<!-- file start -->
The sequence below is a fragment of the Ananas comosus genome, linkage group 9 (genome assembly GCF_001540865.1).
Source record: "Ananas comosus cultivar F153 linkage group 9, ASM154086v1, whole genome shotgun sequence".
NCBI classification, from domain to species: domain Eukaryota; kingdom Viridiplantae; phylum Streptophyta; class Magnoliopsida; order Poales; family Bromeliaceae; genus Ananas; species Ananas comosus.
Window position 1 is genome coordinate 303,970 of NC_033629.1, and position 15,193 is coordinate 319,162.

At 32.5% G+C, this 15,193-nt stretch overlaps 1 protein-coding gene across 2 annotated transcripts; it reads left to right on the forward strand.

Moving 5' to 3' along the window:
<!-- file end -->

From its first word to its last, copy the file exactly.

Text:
The sequence below is a fragment of the Ananas comosus genome, linkage group 9 (genome assembly GCF_001540865.1).
Source record: "Ananas comosus cultivar F153 linkage group 9, ASM154086v1, whole genome shotgun sequence".
NCBI classification, from domain to species: domain Eukaryota; kingdom Viridiplantae; phylum Streptophyta; class Magnoliopsida; order Poales; family Bromeliaceae; genus Ananas; species Ananas comosus.
Window position 1 is genome coordinate 303,970 of NC_033629.1, and position 15,193 is coordinate 319,162.

At 32.5% G+C, this 15,193-nt stretch overlaps 1 protein-coding gene across 2 annotated transcripts; it reads left to right on the forward strand.

Moving 5' to 3' along the window: